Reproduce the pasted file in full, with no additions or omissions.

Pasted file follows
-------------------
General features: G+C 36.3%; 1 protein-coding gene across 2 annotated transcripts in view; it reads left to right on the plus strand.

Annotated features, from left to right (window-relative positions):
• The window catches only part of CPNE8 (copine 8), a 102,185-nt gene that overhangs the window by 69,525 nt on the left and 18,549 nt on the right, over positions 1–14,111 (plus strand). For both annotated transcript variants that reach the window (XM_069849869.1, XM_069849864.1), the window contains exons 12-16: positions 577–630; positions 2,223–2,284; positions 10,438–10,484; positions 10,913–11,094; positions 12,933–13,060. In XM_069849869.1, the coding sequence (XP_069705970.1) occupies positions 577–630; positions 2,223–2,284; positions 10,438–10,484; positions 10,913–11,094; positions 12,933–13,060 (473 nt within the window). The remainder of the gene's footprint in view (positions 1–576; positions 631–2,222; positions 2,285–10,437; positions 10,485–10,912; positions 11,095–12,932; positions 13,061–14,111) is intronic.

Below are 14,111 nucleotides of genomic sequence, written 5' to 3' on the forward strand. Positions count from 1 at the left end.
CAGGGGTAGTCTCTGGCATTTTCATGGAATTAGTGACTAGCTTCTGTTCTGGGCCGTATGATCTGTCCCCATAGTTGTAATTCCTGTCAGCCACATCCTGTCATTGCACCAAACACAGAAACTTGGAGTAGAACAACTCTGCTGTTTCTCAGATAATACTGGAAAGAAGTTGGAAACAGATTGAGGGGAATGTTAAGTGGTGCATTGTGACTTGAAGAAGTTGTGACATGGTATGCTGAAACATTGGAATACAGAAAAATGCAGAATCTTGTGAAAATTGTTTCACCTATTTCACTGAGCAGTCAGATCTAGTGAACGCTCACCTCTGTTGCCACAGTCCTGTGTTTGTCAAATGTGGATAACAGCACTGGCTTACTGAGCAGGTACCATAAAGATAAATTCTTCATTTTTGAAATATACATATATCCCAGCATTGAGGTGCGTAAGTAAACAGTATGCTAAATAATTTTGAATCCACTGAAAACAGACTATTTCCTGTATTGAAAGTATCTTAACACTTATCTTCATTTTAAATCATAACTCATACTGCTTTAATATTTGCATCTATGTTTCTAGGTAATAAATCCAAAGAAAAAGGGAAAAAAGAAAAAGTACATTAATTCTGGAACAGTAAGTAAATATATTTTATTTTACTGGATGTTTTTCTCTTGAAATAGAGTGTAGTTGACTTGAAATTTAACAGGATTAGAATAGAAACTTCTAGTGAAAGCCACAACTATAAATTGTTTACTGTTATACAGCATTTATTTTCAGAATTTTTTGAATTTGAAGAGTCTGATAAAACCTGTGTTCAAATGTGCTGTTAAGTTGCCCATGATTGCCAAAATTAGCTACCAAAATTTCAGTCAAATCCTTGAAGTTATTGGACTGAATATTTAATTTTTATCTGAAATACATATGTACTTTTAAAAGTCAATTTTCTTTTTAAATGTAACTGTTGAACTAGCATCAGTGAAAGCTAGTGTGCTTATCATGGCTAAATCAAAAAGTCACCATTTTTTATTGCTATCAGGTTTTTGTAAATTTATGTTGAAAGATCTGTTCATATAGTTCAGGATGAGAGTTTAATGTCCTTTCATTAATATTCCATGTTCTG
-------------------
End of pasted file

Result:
General features: G+C 36.3%; 1 protein-coding gene across 2 annotated transcripts in view; it reads left to right on the plus strand.

Annotated features, from left to right (window-relative positions):
• The window catches only part of CPNE8 (copine 8), a 102,185-nt gene that overhangs the window by 69,525 nt on the left and 18,549 nt on the right, over positions 1–14,111 (plus strand). For both annotated transcript variants that reach the window (XM_069849869.1, XM_069849864.1), the window contains exons 12-16: positions 577–630; positions 2,223–2,284; positions 10,438–10,484; positions 10,913–11,094; positions 12,933–13,060. In XM_069849869.1, the coding sequence (XP_069705970.1) occupies positions 577–630; positions 2,223–2,284; positions 10,438–10,484; positions 10,913–11,094; positions 12,933–13,060 (473 nt within the window). The remainder of the gene's footprint in view (positions 1–576; positions 631–2,222; positions 2,285–10,437; positions 10,485–10,912; positions 11,095–12,932; positions 13,061–14,111) is intronic.

Below are 14,111 nucleotides of genomic sequence, written 5' to 3' on the forward strand. Positions count from 1 at the left end.
CAGGGGTAGTCTCTGGCATTTTCATGGAATTAGTGACTAGCTTCTGTTCTGGGCCGTATGATCTGTCCCCATAGTTGTAATTCCTGTCAGCCACATCCTGTCATTGCACCAAACACAGAAACTTGGAGTAGAACAACTCTGCTGTTTCTCAGATAATACTGGAAAGAAGTTGGAAACAGATTGAGGGGAATGTTAAGTGGTGCATTGTGACTTGAAGAAGTTGTGACATGGTATGCTGAAACATTGGAATACAGAAAAATGCAGAATCTTGTGAAAATTGTTTCACCTATTTCACTGAGCAGTCAGATCTAGTGAACGCTCACCTCTGTTGCCACAGTCCTGTGTTTGTCAAATGTGGATAACAGCACTGGCTTACTGAGCAGGTACCATAAAGATAAATTCTTCATTTTTGAAATATACATATATCCCAGCATTGAGGTGCGTAAGTAAACAGTATGCTAAATAATTTTGAATCCACTGAAAACAGACTATTTCCTGTATTGAAAGTATCTTAACACTTATCTTCATTTTAAATCATAACTCATACTGCTTTAATATTTGCATCTATGTTTCTAGGTAATAAATCCAAAGAAAAAGGGAAAAAAGAAAAAGTACATTAATTCTGGAACAGTAAGTAAATATATTTTATTTTACTGGATGTTTTTCTCTTGAAATAGAGTGTAGTTGACTTGAAATTTAACAGGATTAGAATAGAAACTTCTAGTGAAAGCCACAACTATAAATTGTTTACTGTTATACAGCATTTATTTTCAGAATTTTTTGAATTTGAAGAGTCTGATAAAACCTGTGTTCAAATGTGCTGTTAAGTTGCCCATGATTGCCAAAATTAGCTACCAAAATTTCAGTCAAATCCTTGAAGTTATTGGACTGAATATTTAATTTTTATCTGAAATACATATGTACTTTTAAAAGTCAATTTTCTTTTTAAATGTAACTGTTGAACTAGCATCAGTGAAAGCTAGTGTGCTTATCATGGCTAAATCAAAAAGTCACCATTTTTTATTGCTATCAGGTTTTTGTAAATTTATGTTGAAAGATCTGTTCATATAGTTCAGGATGAGAGTTTAATGTCCTTTCATTAATATTCCATGTTCTG